The following post on Paul Harvey’s cYs Journal include insightful answers to questions typical of the type that are often asked in relation to Yoga.
A few months ago Paul was asked to provide ‘expert quotes’ in response to three questions for a media article by a freelance journalist for MSN on a Yoga related issue. Paul’s reflections below taken directly from the cYs Journal page.
Q1. What are some examples of illnesses or ailments that can improve or be cured with the use of Yoga?
“It is not possible to give examples of illnesses or ailments that can be improved as it all depends on the matrix of the person who may also have certain combinations of problems. A student with cancer may improve or a student with a history of colds may experience little change.
The viewpoint of Yoga is to look at people as individuals and work from there rather than the more usual view of making lists of problems with flash card like answers to a specific problem. e.g.. Sciatica, High Blood Pressure, Insomnia, Osteo-arthrosis, Chron’s Disease, etc.
Yoga says that we are all individuals who also have from time to time chronic or acute illnesses or ailments. In this view one hallmark is that the practice must be adapted to the individual and their current situation and immediate potential rather than expecting the individual to adapt to the practice.
This means that two individuals with the same symptoms may need very different approaches to practice and lifestyle choices because of their history, mindset and opportunity and intentions for implementing change.
Yoga also tells us that nothing is destroyed so nothing is ‘cured’. We can perhaps reduce the symptoms to the point where they are dormant. Given the right sun, soil and moisture they can ‘sprout’ again. So cure is not a term that can be applied.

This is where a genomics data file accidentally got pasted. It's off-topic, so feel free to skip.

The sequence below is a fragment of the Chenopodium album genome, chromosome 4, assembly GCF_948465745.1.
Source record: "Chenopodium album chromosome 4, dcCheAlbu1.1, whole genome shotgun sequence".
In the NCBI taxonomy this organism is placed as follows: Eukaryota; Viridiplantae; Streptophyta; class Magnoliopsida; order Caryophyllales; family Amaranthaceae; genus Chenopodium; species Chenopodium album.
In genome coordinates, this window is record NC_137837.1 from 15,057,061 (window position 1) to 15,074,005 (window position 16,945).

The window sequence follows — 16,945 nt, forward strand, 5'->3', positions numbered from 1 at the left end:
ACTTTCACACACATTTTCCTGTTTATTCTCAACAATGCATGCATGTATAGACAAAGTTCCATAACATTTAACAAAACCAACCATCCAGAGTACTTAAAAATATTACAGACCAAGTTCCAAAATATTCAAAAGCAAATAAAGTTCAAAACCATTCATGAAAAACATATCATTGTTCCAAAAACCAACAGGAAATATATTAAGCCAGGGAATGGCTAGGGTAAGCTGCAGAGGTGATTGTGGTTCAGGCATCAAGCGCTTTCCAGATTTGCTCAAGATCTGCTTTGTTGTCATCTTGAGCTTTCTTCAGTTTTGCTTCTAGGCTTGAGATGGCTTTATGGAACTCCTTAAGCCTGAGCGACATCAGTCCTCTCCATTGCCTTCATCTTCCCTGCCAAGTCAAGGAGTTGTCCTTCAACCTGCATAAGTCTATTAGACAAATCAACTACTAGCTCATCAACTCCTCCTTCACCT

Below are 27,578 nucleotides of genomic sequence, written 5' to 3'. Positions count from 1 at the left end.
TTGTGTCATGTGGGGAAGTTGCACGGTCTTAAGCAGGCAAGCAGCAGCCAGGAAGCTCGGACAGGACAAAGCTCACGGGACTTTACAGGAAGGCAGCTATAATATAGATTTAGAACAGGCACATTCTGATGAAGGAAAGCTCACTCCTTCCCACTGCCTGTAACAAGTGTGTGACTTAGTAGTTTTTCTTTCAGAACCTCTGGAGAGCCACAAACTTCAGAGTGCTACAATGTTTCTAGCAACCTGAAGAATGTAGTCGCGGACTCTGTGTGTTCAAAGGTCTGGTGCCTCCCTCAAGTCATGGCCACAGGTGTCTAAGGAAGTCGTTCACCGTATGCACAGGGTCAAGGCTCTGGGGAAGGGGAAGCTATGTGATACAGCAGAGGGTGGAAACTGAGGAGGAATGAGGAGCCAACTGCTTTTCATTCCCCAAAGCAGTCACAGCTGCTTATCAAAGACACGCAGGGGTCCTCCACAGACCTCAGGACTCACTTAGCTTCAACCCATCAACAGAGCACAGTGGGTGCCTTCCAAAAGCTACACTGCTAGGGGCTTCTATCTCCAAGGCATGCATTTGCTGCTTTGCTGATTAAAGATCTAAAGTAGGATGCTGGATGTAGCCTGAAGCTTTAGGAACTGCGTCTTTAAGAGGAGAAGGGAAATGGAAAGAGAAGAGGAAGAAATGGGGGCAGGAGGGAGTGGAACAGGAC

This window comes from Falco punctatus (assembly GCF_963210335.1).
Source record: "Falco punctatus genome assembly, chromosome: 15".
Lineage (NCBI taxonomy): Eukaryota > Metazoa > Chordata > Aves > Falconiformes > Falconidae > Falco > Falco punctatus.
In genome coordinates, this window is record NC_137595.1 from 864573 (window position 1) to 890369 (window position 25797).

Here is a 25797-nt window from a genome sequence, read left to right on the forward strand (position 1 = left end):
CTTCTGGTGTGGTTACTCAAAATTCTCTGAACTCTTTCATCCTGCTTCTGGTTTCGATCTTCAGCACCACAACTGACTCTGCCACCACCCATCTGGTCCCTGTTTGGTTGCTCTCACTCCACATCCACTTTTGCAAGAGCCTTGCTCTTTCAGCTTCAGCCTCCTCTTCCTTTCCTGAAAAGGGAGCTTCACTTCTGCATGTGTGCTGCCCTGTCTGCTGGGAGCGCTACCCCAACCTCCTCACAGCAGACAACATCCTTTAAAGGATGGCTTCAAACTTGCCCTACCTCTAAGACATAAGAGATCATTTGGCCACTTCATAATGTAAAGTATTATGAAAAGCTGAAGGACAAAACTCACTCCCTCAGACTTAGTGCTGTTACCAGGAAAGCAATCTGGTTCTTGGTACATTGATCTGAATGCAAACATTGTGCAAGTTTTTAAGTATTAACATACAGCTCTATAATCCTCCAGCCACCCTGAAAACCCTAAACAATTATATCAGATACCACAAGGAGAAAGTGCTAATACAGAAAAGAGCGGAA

Yoga Psychology says being symptom free also implies that we still have to take care as the seeds can be re-activated given the right stimuli.”
Q2. Is there a certain type of Yoga which is more beneficial, when it comes to health, than other types?
“Any approach to Yoga which facilitates meeting with a student, developing an understanding of their unique background, looking at the opportunities for change which exist for the student in the immediate and near future, being able to propose a personalised practice appropriate to their situation and meeting regularly to both review and progress the practice according to the experiences and feedback from the student.
This is really only realisable through 121 lessons, though not of the type offered by many which are comparable to a group class for one. A more comparable example would be to consulting a homeopath, or acupuncturist, or medical herbalist, or counsellor, where there is time, attention and personalised support and treatment offered.”
Q3. Is there a certain type of Yoga that can prove especially beneficial to those with asthma, and if so, why is this type of Yoga particularly good?
“As the physical basis of asthma is experienced through its effects on the breath, any approach that sees the breath as the canvas on which the pictures of the poses are painted could be helpful. Along with an approach that has the integral and intimate use of the breath in practice as a first priority, the study and application of the principles of Yoga Psychology would be very relevant to working with issues that could well underpin the students history of symptoms and personal experiences.”
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